Go with Your Gut

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As probiotics surge in popularity, we asked Angie Chapman—sales associate at Nature’s Outlet in Forest—to answer a few top questions.

Lynchburg Living Editor Shelley Basinger: Angie, first off—what exactly are probiotics?
Angie Chapman: Probiotics are what you call healthy gut bacteria. It’s also used to describe the supplementation of good gut bacteria.

SB: How can they help you?
AC: Your gut is what really runs the body, so having a healthy gut biome can affect how your body and mind works, how you react to stimuli, how your body heals and its immune system. You want to make sure all the little bacteria are in balance for your body’s needs.

SB: How do we develop bad gut health?
AC: Existing good gut biome can be damaged by many things including: overdoing sweets, alcohol and tobacco, certain medications and some artificial sweeteners.

SB: There are different strains of bacteria in various probiotics. Why is that?
AC: Certain strains have been proven ideal for men while others work best for women. Some target lung health and others focus on bacteria to help with mood.

SB: In what forms can you take probiotics?
AC: Probiotic supplements typically come in capsules, though some come in powders and liquids. They are also naturally occurring in fermented and aged foods such as sauerkraut and certain cheeses and meats.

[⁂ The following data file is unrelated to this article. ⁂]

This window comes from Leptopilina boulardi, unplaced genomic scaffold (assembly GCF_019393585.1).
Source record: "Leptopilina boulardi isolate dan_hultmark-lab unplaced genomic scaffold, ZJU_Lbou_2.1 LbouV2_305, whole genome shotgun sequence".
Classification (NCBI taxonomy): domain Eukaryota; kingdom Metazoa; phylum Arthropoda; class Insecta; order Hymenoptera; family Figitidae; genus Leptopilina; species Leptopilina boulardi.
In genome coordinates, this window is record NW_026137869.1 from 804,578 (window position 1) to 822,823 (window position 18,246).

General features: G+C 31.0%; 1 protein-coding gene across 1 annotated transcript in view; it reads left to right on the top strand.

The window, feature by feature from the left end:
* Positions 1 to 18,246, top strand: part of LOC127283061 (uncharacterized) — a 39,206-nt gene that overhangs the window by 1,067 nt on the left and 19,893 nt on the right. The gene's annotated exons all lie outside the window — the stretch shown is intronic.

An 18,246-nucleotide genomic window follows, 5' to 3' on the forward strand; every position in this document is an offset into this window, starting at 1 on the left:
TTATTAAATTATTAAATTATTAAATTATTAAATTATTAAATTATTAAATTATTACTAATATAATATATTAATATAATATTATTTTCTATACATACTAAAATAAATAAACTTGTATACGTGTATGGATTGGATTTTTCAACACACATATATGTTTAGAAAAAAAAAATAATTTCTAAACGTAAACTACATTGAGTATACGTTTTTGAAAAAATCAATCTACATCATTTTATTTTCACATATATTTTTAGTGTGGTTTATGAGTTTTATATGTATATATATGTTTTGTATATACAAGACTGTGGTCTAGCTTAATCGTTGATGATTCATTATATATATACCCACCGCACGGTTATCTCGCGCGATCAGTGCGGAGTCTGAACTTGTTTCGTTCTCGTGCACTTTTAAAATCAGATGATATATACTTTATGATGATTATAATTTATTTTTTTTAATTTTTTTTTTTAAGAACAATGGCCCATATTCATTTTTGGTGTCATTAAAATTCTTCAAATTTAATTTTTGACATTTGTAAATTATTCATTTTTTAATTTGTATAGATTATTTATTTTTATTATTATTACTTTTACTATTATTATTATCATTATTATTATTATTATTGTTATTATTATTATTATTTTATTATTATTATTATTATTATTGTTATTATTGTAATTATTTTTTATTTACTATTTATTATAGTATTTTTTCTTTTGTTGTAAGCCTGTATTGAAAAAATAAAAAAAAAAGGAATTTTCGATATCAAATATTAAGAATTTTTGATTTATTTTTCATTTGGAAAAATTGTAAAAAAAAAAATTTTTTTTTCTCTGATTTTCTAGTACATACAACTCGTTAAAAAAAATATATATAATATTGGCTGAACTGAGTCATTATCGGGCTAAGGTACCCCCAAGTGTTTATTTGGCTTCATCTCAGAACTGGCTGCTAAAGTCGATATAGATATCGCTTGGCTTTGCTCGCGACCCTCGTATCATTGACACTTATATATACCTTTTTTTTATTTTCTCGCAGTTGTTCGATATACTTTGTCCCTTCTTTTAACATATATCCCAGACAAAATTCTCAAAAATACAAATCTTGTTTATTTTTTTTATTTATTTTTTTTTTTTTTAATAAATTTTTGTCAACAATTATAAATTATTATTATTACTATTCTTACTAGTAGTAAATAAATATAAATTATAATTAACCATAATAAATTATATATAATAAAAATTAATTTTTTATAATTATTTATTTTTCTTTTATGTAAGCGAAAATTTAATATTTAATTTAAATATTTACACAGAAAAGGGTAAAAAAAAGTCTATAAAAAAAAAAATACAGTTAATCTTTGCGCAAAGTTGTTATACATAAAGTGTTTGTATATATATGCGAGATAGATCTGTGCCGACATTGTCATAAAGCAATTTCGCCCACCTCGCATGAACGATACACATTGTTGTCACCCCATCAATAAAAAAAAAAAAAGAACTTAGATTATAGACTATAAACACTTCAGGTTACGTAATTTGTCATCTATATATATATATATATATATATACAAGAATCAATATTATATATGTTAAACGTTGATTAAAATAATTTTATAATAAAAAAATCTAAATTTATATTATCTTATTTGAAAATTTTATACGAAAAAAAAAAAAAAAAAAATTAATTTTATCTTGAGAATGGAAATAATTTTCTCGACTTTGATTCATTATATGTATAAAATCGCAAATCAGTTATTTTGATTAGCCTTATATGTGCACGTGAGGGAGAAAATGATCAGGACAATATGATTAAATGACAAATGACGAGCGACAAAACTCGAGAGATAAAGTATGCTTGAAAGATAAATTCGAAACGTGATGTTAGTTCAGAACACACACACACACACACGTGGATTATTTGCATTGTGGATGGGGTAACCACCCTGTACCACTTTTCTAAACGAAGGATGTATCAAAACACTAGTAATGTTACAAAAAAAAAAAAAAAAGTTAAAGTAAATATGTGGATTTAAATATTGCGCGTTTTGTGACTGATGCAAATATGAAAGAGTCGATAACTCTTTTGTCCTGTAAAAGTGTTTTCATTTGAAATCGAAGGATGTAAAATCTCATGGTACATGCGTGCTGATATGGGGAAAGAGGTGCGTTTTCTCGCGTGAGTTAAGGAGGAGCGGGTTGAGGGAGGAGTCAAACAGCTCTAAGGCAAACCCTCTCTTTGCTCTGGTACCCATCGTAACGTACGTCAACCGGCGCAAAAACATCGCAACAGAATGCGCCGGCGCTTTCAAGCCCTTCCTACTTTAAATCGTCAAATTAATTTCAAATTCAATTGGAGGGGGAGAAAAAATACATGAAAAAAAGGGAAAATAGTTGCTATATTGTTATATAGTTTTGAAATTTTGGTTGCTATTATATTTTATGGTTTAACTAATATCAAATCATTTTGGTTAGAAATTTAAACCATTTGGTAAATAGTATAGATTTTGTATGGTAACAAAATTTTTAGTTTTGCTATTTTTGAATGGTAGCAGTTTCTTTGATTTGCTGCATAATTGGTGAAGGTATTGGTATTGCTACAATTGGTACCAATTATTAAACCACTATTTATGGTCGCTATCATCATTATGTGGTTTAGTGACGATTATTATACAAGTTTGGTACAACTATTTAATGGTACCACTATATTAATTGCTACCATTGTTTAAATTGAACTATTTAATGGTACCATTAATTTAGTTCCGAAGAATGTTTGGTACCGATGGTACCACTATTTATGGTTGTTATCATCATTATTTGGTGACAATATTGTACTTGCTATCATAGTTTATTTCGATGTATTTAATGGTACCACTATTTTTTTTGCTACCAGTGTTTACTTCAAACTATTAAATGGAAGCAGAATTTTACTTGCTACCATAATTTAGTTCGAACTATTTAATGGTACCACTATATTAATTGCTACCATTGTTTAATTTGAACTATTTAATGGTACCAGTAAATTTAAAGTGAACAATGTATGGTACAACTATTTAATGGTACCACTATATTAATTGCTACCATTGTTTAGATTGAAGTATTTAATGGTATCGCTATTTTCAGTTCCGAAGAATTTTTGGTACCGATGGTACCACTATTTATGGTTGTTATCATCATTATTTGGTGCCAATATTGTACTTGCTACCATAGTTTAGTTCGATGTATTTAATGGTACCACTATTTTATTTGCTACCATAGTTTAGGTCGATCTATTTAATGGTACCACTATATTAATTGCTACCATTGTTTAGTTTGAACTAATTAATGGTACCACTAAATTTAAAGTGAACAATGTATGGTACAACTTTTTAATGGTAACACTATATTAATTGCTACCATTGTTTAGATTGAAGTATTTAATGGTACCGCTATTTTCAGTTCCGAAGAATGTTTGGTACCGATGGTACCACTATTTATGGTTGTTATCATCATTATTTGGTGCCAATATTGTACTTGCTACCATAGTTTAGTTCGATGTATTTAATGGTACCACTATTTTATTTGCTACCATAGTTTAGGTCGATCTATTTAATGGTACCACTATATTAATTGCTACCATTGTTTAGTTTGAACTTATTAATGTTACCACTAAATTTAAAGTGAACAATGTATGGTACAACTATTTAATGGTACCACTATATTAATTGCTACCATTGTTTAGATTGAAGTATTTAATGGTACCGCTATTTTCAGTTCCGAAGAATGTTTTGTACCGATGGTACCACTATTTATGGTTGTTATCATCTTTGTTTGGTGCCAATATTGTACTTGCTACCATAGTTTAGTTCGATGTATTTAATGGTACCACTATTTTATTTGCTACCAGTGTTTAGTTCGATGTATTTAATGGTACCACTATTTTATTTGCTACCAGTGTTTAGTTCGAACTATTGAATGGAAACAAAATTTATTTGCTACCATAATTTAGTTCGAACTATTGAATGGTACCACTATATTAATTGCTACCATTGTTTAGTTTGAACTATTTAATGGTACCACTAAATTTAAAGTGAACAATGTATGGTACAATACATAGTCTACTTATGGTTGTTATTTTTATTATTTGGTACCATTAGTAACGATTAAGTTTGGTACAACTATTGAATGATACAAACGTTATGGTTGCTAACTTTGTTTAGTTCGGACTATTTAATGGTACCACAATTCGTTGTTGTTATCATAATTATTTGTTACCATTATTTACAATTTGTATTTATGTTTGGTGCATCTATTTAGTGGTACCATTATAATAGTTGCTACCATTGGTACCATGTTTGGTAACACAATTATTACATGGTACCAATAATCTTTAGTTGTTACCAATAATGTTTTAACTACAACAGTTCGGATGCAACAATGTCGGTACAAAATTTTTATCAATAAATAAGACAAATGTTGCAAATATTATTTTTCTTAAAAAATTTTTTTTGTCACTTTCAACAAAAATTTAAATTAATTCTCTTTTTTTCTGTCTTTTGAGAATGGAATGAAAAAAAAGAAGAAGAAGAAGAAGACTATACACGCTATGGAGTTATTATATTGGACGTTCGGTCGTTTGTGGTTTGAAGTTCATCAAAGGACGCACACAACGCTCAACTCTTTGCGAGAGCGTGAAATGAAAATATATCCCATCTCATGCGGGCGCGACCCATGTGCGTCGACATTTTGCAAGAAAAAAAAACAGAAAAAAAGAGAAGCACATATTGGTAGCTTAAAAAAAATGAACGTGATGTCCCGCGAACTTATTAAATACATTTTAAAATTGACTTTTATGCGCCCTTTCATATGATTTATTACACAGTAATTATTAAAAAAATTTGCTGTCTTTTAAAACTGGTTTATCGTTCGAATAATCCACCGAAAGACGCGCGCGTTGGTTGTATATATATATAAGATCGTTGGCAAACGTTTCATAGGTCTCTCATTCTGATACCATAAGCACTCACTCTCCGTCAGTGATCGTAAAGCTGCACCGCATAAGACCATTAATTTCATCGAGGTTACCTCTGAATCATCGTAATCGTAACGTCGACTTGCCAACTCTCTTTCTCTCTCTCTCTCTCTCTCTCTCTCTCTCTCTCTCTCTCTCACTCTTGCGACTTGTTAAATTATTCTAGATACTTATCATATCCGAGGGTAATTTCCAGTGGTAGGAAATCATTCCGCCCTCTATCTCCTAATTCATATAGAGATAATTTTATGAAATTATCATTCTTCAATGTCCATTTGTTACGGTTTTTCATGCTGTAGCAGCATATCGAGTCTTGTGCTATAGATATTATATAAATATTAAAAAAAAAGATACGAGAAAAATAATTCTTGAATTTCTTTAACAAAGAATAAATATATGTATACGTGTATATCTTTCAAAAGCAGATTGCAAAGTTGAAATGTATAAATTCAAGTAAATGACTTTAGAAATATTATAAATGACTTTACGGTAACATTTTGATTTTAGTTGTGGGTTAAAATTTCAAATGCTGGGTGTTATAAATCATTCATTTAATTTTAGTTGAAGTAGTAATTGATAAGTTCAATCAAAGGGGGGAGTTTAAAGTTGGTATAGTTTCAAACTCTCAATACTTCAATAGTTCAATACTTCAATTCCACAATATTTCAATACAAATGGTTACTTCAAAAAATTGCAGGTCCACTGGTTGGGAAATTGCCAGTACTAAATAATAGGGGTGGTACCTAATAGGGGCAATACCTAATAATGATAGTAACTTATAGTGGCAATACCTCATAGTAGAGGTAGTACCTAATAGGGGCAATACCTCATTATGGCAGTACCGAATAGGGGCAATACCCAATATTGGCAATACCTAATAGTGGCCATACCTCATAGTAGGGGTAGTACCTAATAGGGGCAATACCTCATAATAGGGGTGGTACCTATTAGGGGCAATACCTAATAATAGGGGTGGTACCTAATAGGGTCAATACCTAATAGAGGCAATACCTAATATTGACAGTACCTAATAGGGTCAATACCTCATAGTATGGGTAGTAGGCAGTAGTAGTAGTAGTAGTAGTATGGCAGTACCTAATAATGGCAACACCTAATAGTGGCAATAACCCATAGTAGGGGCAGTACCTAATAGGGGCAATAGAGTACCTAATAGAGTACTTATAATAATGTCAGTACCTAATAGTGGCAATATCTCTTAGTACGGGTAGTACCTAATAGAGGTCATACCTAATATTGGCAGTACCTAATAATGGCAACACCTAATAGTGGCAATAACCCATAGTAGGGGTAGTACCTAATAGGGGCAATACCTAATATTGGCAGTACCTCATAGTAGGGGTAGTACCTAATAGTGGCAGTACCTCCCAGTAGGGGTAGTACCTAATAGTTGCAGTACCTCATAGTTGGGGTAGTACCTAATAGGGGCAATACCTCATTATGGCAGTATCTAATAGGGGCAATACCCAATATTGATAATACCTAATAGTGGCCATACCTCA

SB: Should you take them on a certain schedule?
AC: We typically recommend that you take your probiotics with a high fiber meal. For some, this is breakfast—for others, it will be dinner. The reason for this is that the fiber acts as food for the bacteria and can keep it healthy while it reaches the gut. The best results will come from personal experimentation with what timing works for you.

SB: What are some misconceptions about probiotics?
AC: That they aren’t important! Probiotics are a huge factor in total body health due to how interconnected your gut is with the rest of your body. Your immune system has its headquarters in your gut, and especially now, we have to keep it in tip top shape. There is a misconception that there is a one-size-fits-all probiotic. Every body, a physical body, is different! What works for some won’t work for others.

SB: Why have probiotics become more popular in recent years?
AC: Right now, there are a lot of big names talking about them and a lot more science exploring it. The more the science brings to light and defines how bacteria helps the human body, the more people will be asking why they hadn’t paid more attention to their gut biome before.

SB: What should a person know before starting to take probiotics?
AC: A few things: First, there may be an adjustment period for any probiotic supplementation. This means for a couple days you may feel some discomfort, usually gas. This is bad bacteria dying off in your gut and it will typically subside in a few days.

Second, prebiotics could boost the activity of your healthy gut biome. There are fiber- and bacteria-based prebiotic options.

The bacteria-based ones are effective for really getting rid of those overgrown strains that are causing troubles, priming your gut for the good bacteria you’re supplementing with.

Third, you may not see a difference. We’ve had people start a probiotic regimen and say they don’t notice anything different. That is what we call “maintenance.” You’re better able to maintain an existing healthy gut biome. It’s common in people who don’t have any existing issues linked to an imbalanced gut biome.
Finally, you may not find your perfect probiotic for a while! Try different products to find what really works for you.

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